Where To Go In Europe For A Golden Visa

British expats are thought to be waiting to leap at the chance of a golden visa if the UK’s Brexit negotiations with the European Union fails to deliver the certainty of residence they require.

But what is a golden visa and how do you get hold of one?

Here is a list of EU countries offering residence visas and passports to wealthy expats.


This Mediterranean island offers a two-tier golden visa:

  • Permanent residency by buying a home worth £253,000 (300,000 euro) or more. Other benefits include full family qualification, including children aged up to 25 years old and one visit every two years to keep the permit.
  • Citizenship by investing £1.68 million (2 million euro) offering a full EU passport


Already a favourite retirement destination for British expats.

Investing £420,000 (500,000 euro) in a home brings family residence renewable every two years with the option to make permanent after five years. After 10 years, the golden visa is granted without the need to live or visit Spain.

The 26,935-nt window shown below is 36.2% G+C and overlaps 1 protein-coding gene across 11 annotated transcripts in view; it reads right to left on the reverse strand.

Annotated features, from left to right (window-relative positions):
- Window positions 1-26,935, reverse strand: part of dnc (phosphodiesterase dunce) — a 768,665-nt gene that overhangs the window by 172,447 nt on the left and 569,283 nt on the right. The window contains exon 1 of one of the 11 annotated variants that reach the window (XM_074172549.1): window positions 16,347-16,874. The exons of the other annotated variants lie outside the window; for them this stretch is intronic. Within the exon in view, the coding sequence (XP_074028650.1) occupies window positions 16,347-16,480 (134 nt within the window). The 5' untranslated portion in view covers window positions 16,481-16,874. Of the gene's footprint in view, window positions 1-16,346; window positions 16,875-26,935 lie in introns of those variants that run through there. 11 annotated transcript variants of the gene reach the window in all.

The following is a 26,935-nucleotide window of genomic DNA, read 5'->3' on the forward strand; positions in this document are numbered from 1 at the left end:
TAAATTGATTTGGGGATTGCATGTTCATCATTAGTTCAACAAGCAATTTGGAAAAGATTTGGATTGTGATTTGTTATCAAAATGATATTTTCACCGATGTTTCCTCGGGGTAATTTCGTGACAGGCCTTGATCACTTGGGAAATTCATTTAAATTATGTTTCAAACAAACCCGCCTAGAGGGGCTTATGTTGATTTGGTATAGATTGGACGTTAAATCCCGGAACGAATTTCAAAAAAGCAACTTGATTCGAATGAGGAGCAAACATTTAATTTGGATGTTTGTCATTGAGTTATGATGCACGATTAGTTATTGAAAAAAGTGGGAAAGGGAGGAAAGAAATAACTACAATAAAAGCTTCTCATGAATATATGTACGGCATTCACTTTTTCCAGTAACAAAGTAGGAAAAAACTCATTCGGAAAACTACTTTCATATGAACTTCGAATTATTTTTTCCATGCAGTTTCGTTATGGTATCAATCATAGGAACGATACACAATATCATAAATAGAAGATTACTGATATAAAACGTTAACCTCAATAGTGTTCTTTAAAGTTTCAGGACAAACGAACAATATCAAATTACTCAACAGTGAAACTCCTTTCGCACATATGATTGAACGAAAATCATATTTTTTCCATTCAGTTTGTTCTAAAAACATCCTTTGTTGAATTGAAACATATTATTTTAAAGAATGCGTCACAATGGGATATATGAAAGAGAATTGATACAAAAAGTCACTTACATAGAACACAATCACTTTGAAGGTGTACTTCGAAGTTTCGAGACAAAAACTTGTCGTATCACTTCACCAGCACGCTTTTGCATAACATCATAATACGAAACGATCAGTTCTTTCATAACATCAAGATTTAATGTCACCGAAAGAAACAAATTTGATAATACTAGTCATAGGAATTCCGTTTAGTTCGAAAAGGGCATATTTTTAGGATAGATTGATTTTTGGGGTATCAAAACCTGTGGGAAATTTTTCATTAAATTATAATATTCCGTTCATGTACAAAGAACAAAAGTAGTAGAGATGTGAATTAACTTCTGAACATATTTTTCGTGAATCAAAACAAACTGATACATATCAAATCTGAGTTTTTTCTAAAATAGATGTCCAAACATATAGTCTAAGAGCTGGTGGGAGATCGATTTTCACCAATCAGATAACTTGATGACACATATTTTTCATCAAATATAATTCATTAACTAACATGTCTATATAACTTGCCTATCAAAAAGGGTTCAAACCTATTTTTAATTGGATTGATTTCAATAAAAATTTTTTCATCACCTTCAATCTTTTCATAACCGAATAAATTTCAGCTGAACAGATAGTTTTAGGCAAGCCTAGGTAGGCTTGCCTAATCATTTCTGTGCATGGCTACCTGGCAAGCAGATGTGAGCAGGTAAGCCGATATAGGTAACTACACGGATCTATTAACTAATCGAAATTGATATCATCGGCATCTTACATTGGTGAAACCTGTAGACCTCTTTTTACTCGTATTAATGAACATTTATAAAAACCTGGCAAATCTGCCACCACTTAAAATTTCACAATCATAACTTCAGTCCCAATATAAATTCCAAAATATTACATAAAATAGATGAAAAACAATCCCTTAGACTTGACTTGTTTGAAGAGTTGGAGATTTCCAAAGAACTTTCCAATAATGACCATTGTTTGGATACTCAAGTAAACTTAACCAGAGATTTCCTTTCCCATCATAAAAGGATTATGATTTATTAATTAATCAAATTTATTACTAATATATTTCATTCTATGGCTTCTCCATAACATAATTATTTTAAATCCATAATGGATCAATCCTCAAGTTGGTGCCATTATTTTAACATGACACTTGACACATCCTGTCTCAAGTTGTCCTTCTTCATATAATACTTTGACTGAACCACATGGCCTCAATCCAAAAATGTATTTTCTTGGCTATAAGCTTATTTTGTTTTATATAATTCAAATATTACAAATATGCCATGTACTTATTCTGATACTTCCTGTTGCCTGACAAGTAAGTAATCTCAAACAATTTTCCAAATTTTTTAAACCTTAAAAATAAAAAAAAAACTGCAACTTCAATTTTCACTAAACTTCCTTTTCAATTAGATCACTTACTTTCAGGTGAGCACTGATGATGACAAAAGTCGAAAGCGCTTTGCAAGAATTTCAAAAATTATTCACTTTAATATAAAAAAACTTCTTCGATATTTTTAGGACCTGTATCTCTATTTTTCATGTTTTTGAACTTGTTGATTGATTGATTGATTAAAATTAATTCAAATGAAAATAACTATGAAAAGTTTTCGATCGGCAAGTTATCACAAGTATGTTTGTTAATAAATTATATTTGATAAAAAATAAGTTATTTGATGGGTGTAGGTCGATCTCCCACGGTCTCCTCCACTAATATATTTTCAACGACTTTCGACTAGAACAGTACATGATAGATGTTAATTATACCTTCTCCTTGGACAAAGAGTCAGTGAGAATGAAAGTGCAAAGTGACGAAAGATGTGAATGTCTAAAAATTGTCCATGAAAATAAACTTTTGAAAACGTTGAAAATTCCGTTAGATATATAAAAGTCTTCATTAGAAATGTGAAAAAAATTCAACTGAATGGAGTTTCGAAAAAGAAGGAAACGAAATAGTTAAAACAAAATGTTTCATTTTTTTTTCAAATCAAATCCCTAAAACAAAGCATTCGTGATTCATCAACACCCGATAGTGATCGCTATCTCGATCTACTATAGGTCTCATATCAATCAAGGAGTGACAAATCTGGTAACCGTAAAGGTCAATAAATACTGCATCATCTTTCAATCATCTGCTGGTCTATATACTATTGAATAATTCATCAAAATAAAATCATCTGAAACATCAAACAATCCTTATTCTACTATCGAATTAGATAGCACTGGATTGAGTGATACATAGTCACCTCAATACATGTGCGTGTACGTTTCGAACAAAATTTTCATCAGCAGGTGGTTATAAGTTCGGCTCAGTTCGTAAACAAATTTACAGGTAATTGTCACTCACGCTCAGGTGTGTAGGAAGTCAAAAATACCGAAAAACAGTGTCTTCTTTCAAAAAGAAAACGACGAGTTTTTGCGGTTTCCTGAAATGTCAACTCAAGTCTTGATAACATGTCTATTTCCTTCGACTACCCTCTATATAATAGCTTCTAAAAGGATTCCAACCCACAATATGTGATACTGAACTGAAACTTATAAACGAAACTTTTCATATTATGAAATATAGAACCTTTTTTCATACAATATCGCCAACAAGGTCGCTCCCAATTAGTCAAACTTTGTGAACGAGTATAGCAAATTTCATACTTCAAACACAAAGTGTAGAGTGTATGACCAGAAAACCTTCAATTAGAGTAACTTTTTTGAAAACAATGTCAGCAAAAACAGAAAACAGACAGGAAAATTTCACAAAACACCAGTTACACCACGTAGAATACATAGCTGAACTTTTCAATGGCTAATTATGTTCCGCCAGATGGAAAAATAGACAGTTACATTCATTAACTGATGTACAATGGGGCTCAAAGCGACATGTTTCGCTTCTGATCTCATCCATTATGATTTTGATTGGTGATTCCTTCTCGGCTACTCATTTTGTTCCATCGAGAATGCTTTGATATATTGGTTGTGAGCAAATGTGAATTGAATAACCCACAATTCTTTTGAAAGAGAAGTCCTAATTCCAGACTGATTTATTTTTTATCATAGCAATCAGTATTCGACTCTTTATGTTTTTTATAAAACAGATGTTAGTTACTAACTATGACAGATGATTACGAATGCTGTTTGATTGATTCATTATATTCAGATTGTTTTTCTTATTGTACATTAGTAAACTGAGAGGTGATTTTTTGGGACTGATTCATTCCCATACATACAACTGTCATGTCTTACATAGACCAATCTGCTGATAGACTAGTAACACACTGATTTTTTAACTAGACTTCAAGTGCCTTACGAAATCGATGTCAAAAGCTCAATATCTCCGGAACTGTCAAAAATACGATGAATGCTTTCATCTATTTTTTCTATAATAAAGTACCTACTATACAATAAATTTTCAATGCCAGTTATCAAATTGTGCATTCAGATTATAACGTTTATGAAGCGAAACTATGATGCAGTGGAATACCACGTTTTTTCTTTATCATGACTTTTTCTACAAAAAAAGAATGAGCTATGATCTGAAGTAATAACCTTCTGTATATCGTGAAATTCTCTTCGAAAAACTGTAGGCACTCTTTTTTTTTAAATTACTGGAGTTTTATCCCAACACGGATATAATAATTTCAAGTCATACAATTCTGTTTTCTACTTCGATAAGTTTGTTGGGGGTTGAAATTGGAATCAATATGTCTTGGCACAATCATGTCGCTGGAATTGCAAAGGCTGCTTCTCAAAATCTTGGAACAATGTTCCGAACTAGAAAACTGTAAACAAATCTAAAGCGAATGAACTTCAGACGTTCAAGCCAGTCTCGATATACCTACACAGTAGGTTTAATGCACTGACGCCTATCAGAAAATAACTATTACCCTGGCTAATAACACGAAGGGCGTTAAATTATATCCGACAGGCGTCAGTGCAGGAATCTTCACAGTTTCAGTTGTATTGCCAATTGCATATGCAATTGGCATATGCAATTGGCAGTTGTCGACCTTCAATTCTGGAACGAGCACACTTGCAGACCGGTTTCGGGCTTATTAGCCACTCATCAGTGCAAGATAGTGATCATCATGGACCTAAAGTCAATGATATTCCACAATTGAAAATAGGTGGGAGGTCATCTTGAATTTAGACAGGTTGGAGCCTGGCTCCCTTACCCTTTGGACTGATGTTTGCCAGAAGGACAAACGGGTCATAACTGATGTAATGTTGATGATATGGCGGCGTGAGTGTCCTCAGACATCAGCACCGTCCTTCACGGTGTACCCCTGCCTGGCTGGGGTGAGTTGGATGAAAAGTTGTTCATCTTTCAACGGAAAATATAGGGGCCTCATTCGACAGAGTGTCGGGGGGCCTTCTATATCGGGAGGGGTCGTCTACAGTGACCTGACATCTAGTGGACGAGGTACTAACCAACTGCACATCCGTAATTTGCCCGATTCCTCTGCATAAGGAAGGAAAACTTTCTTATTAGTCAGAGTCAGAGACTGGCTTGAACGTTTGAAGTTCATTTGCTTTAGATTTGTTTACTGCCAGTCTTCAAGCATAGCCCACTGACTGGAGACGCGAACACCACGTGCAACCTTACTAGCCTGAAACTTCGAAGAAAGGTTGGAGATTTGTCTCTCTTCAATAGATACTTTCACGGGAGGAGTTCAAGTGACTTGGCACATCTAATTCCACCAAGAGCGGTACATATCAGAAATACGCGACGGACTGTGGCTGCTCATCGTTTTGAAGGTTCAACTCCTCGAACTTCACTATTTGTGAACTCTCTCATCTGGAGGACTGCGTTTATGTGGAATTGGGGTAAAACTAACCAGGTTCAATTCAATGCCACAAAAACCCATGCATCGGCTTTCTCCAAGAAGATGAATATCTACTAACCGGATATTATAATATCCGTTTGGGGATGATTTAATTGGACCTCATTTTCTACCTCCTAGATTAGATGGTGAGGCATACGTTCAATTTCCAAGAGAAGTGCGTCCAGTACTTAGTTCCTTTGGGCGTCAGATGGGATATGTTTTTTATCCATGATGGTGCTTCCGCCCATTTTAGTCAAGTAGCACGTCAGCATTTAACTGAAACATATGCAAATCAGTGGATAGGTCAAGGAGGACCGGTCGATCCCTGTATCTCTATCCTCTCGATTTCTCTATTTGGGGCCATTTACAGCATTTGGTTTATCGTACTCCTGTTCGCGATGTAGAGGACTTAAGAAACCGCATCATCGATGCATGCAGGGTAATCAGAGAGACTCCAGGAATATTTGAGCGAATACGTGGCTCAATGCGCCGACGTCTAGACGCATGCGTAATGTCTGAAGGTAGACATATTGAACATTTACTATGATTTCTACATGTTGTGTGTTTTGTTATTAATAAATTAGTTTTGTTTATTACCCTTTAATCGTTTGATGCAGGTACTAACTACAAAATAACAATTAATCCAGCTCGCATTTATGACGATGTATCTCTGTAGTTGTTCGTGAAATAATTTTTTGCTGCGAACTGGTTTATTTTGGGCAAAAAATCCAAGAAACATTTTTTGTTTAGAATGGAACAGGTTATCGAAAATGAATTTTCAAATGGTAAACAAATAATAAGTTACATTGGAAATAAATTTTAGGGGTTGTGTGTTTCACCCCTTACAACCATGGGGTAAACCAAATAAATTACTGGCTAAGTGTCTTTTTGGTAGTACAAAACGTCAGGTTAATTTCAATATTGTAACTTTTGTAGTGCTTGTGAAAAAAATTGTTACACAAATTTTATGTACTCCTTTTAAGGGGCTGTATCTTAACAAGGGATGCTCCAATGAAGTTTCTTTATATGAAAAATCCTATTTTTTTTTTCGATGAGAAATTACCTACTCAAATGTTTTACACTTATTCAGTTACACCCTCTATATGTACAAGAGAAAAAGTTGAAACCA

A full family residency visa comes with buying a £420,000 (500,000 euro) home. The visa is renewable providing the holder spends two weeks every two years in Portugal. After six years, citizenship is an option.

Take an in-depth look into the Portugal Citizenship By Investment schemes.


The cheapest golden visa in Europe – for £210,000 (250,000 euro) a home buyer can gain a five-year residency visa renewable every five years. Expats do not have to live in Greece to qualify, but if they want to seek citizenship, they must live in the country for at least seven years.


Another two-tier program –

  • Residency to investors putting £210,000 (250,000 euro) into government bonds for five years, along with making a £25,000 (30,000 euro) contribution to the government and paying £34,000 (40,000 euro) in fees. Foreigners also must buy a home worth at least £227,000 (270,000 euro) or pay £8,450 (10,000 euro) or more a year in rent. Residency comes with a five-year commitment to live on the island.
  • Citizenship involves even higher costs. Top of the list is a £550,000 (650,000 euro) contribution to the government; plus £21,000 (25,000 euro) for each family member; a £125,000 investment (150,000 euro) in government bonds and a minimum home purchase of £295,000 (350,000 euro).

Maltese citizenship leads to a passport offering travel to any EU country.

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